A photo of a woman wearing safety goggles and holding a blow torch while wearing a stylish top, a necklace, and earrings.
Hope Ollivant was inspired to pursue new interests during her time as a student in the VCU School of the Arts. (Thomas Kojcsich, Enterprise Marketing and Communications)

Class of 2024: Hope Ollivant found artistic expression in many forms

Craft/material studies major blended art, fashion, journalism and entrepreneurial spirit during her VCU experience.

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Hope Ollivant planned to major in fashion, but her journey through Virginia Commonwealth University’s School of the Arts took on a different look during her freshman year.

Her exposure to its metal and ceramics studios, and her enjoyment of the art foundation course, prompted the Northern Virginia native to embrace new interests, particularly jewelry and sculpture and craft. Serving as a VCUarts tour guide that year also gave her plenty of opportunity to imagine the possibilities.

“They have so much equipment,” Ollivant said of the metals studios, which also highlighted creativity and personalization. “You get to see all the students’ work – and you get a bench your senior year.”

But when the COVID-19 pandemic sent VCU students home, Ollivant knew that remote learning would not be a good fit for her new craft/material studies major.

“You have to have the facilities to be a jeweler. You have to have the torch and the bench,” she said. “I didn’t know what was going to happen.”

Ollivant took a yearlong leave and served as a nanny for a family – and, simultaneously, created jewelry on her own and developed her entrepreneurial sense.

“That year it was all baroque-style pearl necklaces and bracelets,” she said. “They’re very simple designs. I was just looking to sell and learn” – and, after that gap year, return to class with renewed appreciation of what VCU could offer. Her sophomore year helped her refine her personal style and her technical skill in craft/material studies.

“It’s about becoming a craftsperson and a fine artist, but a fine artist who does things right,” Ollivant said of her coursework, which touched on metal as well as glass and clay.

Ollivant’s craftsmanship, entrepreneurial spirit and ongoing interest in fashion came together when, on a winter study-abroad trip to the University of the Arts London she connected with a fashion student there, Clementine Baldo, who included Ollivant’s jewelry at the London College of Fashion Graduate      showcase during London Fashion Week.

A photo of a woman standing in front of a table holding a up. On the table is a brass vase full of lilies, two magazines, and a white statue of two hands put together like they're praying.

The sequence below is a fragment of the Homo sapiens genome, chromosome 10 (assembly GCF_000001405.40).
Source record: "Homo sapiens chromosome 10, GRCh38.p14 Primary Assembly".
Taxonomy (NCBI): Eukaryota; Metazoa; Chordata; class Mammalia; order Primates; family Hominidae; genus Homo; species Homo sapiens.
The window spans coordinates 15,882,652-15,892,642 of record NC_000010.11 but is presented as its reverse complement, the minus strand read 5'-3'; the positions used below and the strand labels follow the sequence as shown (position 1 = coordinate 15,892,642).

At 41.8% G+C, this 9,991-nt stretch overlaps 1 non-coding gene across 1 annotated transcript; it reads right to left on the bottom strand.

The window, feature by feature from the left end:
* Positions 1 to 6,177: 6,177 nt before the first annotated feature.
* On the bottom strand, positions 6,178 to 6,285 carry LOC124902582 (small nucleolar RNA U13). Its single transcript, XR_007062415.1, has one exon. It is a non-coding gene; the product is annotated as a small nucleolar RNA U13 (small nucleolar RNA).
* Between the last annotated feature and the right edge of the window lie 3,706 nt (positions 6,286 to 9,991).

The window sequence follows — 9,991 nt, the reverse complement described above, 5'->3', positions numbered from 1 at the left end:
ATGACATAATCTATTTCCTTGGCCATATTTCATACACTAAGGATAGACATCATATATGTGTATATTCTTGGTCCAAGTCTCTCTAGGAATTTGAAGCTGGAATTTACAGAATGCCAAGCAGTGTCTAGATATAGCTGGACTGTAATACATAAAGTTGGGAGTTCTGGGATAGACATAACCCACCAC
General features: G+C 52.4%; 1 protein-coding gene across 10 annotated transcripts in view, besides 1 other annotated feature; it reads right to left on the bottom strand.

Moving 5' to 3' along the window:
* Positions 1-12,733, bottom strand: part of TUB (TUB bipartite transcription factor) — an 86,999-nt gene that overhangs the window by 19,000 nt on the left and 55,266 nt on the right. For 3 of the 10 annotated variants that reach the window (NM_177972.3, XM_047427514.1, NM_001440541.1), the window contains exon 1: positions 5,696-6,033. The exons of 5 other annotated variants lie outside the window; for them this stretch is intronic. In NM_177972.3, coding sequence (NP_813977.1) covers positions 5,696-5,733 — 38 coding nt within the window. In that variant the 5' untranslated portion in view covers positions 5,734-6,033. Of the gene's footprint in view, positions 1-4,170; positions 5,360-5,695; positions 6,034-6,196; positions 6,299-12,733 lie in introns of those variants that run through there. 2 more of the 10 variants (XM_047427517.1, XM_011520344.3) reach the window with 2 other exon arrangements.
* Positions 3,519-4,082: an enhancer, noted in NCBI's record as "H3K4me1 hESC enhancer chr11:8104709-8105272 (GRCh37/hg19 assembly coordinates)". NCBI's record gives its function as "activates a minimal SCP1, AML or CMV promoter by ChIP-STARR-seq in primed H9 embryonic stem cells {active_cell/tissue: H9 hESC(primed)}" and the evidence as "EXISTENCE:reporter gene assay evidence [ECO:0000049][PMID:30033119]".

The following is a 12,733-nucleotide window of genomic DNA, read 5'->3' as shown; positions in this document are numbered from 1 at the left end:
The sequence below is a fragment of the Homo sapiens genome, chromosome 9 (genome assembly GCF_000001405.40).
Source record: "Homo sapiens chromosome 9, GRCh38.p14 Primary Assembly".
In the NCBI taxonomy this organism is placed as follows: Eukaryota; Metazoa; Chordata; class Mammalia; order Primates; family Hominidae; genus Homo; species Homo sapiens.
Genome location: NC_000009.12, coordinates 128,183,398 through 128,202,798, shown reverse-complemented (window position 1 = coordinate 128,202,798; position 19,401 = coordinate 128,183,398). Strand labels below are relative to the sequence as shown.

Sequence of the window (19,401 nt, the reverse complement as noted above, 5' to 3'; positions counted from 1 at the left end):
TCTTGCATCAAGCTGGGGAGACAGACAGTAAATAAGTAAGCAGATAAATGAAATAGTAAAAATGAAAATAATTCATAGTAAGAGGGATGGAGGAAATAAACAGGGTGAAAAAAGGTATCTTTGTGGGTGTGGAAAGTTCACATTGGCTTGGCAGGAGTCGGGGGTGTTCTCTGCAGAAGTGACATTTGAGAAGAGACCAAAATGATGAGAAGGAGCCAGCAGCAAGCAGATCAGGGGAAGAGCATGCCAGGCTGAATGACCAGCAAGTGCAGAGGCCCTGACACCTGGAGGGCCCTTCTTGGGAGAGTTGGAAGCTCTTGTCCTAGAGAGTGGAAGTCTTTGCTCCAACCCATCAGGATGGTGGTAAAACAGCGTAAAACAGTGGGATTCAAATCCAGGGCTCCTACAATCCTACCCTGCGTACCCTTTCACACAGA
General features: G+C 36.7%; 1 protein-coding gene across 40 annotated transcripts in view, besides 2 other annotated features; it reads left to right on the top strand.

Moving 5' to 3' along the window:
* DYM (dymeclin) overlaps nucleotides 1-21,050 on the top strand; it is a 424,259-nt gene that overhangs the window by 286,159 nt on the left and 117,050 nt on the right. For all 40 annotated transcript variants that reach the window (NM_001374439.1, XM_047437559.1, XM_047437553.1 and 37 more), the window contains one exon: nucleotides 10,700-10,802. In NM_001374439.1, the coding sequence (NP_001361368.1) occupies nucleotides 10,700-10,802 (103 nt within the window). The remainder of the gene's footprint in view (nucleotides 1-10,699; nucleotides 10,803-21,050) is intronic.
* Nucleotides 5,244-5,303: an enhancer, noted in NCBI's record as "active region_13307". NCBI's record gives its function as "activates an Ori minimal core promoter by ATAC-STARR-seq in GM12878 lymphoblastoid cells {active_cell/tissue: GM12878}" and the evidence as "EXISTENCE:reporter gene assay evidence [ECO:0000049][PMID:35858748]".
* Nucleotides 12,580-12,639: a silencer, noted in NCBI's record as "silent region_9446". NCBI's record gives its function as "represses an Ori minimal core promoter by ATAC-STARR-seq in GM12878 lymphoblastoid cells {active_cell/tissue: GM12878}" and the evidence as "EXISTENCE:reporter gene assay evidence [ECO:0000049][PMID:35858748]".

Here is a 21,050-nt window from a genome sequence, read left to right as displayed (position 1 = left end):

Hope Ollivant said her coursework at VCU was “about becoming a craftsperson and a fine artist, but a fine artist who does things right.” (Thomas Kojcsich, Enterprise Marketing and Communications)

And in February of this year, Ollivant enjoyed her first solo show at The Anderson, the on-campus gallery of VCUarts. From jewelry to digitally fabricated posters, the show featured a range of her art – in medium, style and size – that collectively conveyed a story.

“It was mostly about connection between family, friends, partners – and also a lot of exaggeration of symbols and icons, exaggerating the inescapable influence of media and pop culture on our human connection and emotion and culture,” Ollivant said, noting that imagery from animation powerhouse “The Simpsons” and its quirky family has a starring role.

“I have a really big family. I have six siblings,” she said. “So I’ve always been very interested in figuring people out and trying to navigate those relationships. That has influenced my work a lot.”

Beyond the studio, one constant in Ollivant’s VCU experience has been Ink, the student-run digital alternative magazine that highlights art, music, culture and fashion. She served initially as a stylist, then senior fashion director and, by junior year, editor in chief, a role she retained as a senior.

“It’s definitely my favorite thing about going to school here,” Ollivant said. “It is a professional learning experience. There’s nothing like it. There’s nowhere else where I could learn what I’m learning and get the experience that I’m getting on a professional level like this and get to be surrounded by my friends and amazing creatives every single day.”

With graduation near, Ollivant now envisions working as a professional stylist or in a fashion environment for a company or magazine, while continuing to create and sell her jewelry and clay art.

“I feel like I found the perfect path for me,” Ollivant said of her VCU journey. “If you look, there’s all these really niche things you can do to get exactly where you’re going. I just worked hard and kept looking for my people, and I found them.”